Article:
Incentives and barriers for participation in community-based environmental monitoring and information systems: A critical analysis and integration of the literature
Uta Wehn and Abeer Almomani
IHE Delft Institute for Water Education
Community-based monitoring, Citizen Science, Citizen observatory, Motivation, Belief, Attitude, Participation, Decision making, Theory of Planned Behavior, Policy maker, Scientist.
The reliance of environmental management on comprehensive, high quality, timely and (ideally) affordable data and information has given rise to the need for ‘shared environmental information systems’ (SEIS). Community-based monitoring and information systems or ‘citizen observatories’ are form of SEIS whereby citizens are
involved in new roles such as data collection for environmental monitoring, data and knowledge sharing for joint decision- making, and cooperative planning. Despite the technological advances and the notional potential, many efforts to implement community-based monitoring systems (CBM) are facing difficulties with engaging the core stakeholder. The success of CBMs relies on the active participation and commitment of all involved stakeholders: citizen, decision and policy makers, and (private) data aggregators and scientists. This requires in-depth understanding of their motivations, incentives and barriers for participating.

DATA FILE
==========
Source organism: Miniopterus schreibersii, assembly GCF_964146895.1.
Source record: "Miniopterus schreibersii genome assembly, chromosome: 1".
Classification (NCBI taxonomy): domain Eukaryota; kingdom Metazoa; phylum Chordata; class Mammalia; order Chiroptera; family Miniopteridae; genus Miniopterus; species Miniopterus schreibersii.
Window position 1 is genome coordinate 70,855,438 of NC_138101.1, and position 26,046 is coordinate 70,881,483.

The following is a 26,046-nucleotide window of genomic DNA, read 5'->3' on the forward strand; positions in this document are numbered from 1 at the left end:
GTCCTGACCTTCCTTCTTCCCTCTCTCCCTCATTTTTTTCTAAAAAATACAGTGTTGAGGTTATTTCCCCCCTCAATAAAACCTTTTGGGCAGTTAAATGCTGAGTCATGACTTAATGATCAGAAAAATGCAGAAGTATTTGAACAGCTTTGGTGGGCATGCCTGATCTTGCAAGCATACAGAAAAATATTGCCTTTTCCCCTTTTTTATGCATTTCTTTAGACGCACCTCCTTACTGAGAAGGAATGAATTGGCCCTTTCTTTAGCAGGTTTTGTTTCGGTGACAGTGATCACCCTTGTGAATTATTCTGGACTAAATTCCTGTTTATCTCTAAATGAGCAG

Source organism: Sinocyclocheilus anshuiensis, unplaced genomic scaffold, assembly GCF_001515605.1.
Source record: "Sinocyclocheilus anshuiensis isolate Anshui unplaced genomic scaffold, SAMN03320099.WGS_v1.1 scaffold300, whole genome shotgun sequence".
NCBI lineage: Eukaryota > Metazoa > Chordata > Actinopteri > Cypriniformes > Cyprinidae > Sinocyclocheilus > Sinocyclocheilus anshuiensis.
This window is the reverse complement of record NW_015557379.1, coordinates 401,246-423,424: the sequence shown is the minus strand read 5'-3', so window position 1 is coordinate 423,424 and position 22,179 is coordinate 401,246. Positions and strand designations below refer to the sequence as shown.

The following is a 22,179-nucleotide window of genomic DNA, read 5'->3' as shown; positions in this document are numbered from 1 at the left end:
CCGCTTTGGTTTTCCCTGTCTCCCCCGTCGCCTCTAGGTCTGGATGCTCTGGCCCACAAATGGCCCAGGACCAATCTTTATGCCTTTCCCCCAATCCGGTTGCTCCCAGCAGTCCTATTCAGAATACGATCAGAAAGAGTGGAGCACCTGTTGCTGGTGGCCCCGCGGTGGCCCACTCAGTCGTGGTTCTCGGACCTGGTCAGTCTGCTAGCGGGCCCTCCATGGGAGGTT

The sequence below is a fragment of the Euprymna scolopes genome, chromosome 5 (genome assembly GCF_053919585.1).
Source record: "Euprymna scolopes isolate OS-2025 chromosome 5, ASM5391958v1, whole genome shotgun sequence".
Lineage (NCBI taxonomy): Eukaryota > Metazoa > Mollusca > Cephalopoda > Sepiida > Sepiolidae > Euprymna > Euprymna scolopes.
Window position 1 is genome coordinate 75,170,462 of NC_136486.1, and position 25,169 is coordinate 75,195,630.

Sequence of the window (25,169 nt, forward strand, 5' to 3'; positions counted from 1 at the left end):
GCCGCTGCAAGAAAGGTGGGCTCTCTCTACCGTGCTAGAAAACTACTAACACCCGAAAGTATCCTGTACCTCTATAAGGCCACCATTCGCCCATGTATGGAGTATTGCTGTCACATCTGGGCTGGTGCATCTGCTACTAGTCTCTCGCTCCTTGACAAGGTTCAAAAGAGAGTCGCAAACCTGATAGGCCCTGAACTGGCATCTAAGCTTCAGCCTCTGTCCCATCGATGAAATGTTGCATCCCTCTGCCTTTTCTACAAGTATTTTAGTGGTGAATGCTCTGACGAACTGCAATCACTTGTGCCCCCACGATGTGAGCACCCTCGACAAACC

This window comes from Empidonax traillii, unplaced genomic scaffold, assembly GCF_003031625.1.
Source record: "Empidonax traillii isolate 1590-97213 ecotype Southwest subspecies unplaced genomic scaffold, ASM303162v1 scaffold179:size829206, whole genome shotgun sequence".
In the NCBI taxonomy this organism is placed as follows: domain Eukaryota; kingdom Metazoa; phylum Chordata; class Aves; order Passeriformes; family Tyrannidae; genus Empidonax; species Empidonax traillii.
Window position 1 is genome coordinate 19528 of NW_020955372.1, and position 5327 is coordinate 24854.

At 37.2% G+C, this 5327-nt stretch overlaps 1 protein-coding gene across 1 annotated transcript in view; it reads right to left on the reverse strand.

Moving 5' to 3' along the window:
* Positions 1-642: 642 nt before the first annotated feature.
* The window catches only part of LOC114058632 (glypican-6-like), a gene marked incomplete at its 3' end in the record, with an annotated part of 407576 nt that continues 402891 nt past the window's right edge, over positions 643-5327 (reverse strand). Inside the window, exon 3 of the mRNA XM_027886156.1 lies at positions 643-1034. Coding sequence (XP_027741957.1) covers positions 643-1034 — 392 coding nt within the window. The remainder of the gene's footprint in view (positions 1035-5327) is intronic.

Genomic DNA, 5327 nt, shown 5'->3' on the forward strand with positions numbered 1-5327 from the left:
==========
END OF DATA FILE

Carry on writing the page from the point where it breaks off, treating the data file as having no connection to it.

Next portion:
This paper draws on the Theory of Planned Behaviour as an organising theoretical framework and reviews the (dispersed) empirical insights from the literature in order to generate an integrated overview of the incentives and barriers of the aforementioned stakeholders to participate in CBMs. The insights from the literature allow us to take stock of the state of research into motivations for CBM participation, to identify complementary and conflicting incentives for the respective actors, and to indicate gaps to be addressed in future research.
This article was written by Uta Wehn and Abeer Almomani, and published in Environmental Science & Policy, Volume 101, November 2019. It is published as Open Access, and the full article can be downloaded by following this link.